Solution: The new containment enclosure was fitted with a hose and a misting nozzle. Along with a Pneumatic vacuum system to allow the operator to vacuum any residue powder. Following this, the misting would be completed. Any areas of the machine that could not be misted would be wiped down via the Glove ports, utilizing wet wipes.
5. Containment of the ancillary components needed to be addressed, composing of the
De dusters, metal detectors; addressing the dust load they generate and providing the required containment (Image 3).
Solution: Simple acrylic housings with additional extraction and HEPA filtration were applied.
So the system allowed for easy viewing of what was transpiring and straightforward cleaning with the same misting and vacuum approach as the main Encapsulator enclosure.
Two containers on a ‘Y’ chute from the metal detector were fitted with small automated containment valves. A timed stop was implemented so that only one side of the chute was open into a single container. This meant that no damage could occur to the capsules by the opening and closing of the valves.
6. Control of the containment enclosure and the Encapsulator were evaluated and how to implement into the clients DCS system was addressed.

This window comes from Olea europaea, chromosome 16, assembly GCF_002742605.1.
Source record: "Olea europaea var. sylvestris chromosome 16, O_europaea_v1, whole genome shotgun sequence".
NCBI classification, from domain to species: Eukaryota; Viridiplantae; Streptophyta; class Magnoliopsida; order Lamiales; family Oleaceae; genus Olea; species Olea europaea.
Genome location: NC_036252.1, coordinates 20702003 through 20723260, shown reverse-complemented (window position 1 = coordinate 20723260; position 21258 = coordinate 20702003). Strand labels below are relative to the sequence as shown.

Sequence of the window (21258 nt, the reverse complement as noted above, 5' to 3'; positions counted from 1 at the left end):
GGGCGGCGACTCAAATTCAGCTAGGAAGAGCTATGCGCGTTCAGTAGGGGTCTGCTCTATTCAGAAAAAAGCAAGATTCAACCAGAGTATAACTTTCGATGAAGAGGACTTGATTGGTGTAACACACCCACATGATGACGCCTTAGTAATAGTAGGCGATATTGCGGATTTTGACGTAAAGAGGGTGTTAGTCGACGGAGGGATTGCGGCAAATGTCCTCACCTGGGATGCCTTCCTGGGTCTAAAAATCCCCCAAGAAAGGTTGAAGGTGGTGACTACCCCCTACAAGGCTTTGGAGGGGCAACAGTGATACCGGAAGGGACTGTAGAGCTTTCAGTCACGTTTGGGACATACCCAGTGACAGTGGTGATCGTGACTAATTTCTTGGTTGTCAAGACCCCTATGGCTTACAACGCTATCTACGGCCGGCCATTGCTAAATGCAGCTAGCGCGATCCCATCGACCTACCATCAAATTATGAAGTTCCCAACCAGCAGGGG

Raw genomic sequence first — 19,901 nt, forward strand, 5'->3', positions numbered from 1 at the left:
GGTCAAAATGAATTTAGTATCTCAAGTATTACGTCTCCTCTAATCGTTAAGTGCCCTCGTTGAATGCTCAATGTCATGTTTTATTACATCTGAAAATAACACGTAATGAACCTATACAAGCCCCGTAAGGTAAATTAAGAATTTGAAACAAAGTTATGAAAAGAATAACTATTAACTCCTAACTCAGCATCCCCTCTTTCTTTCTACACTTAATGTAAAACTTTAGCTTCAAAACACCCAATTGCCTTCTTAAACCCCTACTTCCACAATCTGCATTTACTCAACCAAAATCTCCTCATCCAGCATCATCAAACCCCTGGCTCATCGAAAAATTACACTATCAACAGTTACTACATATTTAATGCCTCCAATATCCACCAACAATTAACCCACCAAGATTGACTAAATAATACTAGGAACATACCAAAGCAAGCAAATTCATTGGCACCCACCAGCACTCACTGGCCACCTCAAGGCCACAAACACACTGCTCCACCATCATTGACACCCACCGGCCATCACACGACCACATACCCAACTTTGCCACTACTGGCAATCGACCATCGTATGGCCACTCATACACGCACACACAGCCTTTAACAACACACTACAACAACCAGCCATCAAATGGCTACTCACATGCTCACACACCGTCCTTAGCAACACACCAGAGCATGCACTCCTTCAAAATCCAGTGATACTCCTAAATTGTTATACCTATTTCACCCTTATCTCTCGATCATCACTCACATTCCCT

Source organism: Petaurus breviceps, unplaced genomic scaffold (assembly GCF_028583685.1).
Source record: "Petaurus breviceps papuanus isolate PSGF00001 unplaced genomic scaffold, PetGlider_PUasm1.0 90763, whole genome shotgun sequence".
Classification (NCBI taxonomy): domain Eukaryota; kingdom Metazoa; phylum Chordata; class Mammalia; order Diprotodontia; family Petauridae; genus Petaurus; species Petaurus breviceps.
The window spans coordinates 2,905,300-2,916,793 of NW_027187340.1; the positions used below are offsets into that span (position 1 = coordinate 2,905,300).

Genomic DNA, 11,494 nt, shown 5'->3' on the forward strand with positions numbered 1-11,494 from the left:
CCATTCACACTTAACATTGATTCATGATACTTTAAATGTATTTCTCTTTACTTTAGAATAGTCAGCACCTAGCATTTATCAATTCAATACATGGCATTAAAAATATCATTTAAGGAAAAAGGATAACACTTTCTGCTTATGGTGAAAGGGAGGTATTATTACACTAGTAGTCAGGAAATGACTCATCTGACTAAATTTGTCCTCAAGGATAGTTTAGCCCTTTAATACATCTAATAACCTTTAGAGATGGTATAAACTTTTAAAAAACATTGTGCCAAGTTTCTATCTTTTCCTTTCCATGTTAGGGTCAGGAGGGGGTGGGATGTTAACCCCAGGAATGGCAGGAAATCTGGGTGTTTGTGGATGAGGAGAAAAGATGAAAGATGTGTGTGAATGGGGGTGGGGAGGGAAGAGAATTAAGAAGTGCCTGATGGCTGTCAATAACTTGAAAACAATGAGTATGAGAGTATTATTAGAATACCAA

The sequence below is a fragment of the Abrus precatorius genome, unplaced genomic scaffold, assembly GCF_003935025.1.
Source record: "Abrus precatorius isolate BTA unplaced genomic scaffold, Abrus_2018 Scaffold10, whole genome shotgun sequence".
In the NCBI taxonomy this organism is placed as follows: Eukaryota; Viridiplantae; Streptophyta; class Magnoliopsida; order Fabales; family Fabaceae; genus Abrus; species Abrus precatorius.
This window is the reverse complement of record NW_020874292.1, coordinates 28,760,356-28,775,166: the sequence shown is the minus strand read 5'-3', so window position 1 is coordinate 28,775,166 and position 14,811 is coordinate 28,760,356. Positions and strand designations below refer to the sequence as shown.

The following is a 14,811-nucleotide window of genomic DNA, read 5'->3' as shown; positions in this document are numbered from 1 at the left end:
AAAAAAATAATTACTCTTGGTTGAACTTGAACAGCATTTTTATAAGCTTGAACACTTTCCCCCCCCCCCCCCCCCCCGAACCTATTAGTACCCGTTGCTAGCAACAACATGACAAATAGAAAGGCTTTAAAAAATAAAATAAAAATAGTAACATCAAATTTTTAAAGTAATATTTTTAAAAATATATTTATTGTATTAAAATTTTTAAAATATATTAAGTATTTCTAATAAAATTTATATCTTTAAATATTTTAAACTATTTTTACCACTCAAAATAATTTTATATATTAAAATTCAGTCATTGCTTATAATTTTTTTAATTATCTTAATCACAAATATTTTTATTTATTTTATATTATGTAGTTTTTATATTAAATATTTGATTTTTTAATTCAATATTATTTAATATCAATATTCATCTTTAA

Solution: A HMI which was linked into a Micro Controller. This controller was then tied into the client DSC system.
The impact of retrofitting
In summary, this renovation/retrofit was very successful, low cost and achieved the containment level required. The added benefit to providing a full containment system was the fact that the operators were no longer required to wear full air suits or to clean the whole room saving both time and money. The operators were also far more productive without wearing full gowns.
Manufacturing saw a 12 percent saving in maintenance costs and an increase in production of 28 percent, which in less than two days of operation paid for the retrofit/renovation.
So by looking at old functioning equipment and applying today’s new technology, teaching old equipment new tricks is certainly an attractive option to consider.
Michelle Frisch, MBA, is Senior Technical Systems Manager with Powder Systems Limited in Boise, Idaho. Michelle has been working with the pharmaceutical industry for over 20 years, specializing in high containment technologies, and she is also a member of several American industry committees. www.powdersystems.com